What’s the most famous wine of Spain? Many Spaniards will tell you it is the Albariño from the Rías Baixas DO.
Shaped By The Land And Sea
Located in the northwest corner of Spain, Galicia is bounded by Portugal to the south and the Atlantic Ocean to the west and north. It has more than 1,000 miles of coastline including islands and inlets (or rías). The character of the water and land has shaped its people and its wine.
Rías Baixas is Spain’s best known white wine DO (Denominación de Origen), but producing the famed drink is no easy task. In the Oceanic climate of Rías Baixas (REE yahs Bī-SHAHS) it rains about 8 months of the year. What happens two weeks before the harvest can have a tremendous impact on the years work. Heavy rains can cause the grapes to burst and become susceptible to disease. Rot can set in in less than 48 hours. Losses of up the 35% are not unknown.
A Wine Of Culture And Relationships
Each house has its own vines, trellised using pillars made of local granite. In times past, the vines were raised off the ground, allowing farmers to plant potatoes on the ground.
There are 6,700 winegrowers in the region which has only 4,000 hectares. To Bodegas Vionta, a top echelon winery located near Meaño, it means relationships with 50 winegrowers. “It’s part of the culture,” says Pepa Formosa, member of Ferrer Family Wines International Development team. “We always have to buy grapes, but we have to prove what we are doing in the vineyard.”
The Winning Albariño Style
Vionta is named after Isla Vionta, an island off the Atlantic coast that is part of a national park created to protect seabirds. The winery was built in 2002 and was purchased by Ferrer Family Wines in 2014. The winery has a contemporary look. Large glass windows look over a valley dotted with oak, pine and eucalyptus trees out to the Atlantic.
The prize of the region, and at Vionta, is Albariño. In Rias Baixas, Albariño accounts for 98% of wine production.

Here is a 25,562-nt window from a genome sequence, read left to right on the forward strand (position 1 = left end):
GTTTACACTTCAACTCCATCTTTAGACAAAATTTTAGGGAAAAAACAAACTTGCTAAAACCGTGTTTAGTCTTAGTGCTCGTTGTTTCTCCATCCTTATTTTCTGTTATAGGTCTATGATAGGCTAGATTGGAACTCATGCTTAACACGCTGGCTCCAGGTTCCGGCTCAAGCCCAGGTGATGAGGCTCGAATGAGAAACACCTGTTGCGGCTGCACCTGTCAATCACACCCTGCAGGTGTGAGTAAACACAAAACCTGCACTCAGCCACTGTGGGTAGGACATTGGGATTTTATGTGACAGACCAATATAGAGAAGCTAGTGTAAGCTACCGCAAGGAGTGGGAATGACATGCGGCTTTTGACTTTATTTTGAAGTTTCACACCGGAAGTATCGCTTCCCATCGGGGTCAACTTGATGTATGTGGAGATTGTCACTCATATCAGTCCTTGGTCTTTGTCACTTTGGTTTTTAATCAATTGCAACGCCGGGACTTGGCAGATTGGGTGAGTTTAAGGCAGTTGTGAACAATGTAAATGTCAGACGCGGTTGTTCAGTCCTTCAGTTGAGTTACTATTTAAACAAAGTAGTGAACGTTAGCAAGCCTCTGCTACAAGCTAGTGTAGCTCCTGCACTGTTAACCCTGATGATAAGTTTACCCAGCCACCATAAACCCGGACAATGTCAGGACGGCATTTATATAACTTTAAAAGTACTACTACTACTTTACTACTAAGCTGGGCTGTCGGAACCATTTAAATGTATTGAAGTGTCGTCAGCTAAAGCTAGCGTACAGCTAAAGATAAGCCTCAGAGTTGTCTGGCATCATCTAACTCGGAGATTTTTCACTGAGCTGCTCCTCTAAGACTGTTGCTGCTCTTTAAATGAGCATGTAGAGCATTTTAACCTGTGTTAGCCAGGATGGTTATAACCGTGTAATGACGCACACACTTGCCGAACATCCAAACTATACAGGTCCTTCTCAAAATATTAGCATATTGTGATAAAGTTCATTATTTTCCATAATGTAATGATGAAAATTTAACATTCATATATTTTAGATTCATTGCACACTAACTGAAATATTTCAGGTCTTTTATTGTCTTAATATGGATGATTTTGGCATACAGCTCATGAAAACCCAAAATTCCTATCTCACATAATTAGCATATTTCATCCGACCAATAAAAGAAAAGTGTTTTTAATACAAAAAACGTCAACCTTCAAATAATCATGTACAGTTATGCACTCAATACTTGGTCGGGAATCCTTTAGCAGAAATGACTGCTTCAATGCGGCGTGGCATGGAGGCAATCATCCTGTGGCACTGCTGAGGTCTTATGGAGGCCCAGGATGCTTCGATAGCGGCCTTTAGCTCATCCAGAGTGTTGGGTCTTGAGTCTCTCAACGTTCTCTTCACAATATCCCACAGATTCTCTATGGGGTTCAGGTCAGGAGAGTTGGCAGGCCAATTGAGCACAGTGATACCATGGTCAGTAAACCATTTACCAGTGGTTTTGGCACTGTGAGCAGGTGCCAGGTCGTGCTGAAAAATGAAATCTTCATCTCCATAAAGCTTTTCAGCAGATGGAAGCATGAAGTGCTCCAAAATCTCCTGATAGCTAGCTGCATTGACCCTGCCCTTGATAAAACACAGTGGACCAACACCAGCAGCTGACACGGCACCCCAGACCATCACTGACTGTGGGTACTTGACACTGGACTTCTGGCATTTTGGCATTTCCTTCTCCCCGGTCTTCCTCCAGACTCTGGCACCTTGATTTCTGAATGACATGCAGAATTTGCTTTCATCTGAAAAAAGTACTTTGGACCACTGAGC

It is a grape whose origin is mysterious. Some believe it is related to Riesling and was brought by monk’s making the pilgrimage from Germany’s Mosel region to the Shrine of St. James in Santiago de Compostela. Others suggest that it is indigenous pointing out that Portugal makes fine wines from the same grape.
“Albariño is like horses,” explained Pepa as we tasted a just bottled sample of 2015 Vionta Albariño. “It needs time to calm down.”
Although Albariño is a delicate grape, the soil and the climate give it muscle. The 2015 was perfect in color, but the acidity was a bit untamed. We compared this to the 2014 vintage, which had a rounder texture and a luscious flavor of mango. For the best Albariño experience, go for a vintage one or two years earlier than the current release to allow it to properly develop.
Oceans of Flavor
The mussels were served with a vinaigrette of onion, peppers, garlic, chopped egg, vinegar and olive oil. As is the local custom, they were steamed in sea water. We could gaze out the window and see the inlet where the mussels were farmed.
The Ruedo DO is garnering attention as an up-and-coming white wine region in Spain. Ferrer Family Wines is present in each of Spain’s top wine regions and their Paramus winery produces Verdejo from 15 to 25-year-old vines. We sampled the Paramus Verdejo along with the 2014 and 2015 Vionta Albariño.
The Verdejo has soft, lush flavors with notes of citrus. The spot-on pairing, however, was the 2014 Vionta Albariño and the mussels. The floral aroma, tropical flavors and carefully crafted acidity are memorable.
Rias Baixas has 198 wineries with a focus on Albariño, a great choice instead of Riesling or Sauvignon Blanc. Chances are some of the grapes come from a family farm. Like those farmers, the winemakers of Rias Baixas take pride in what they produce – the best white wine in Spain.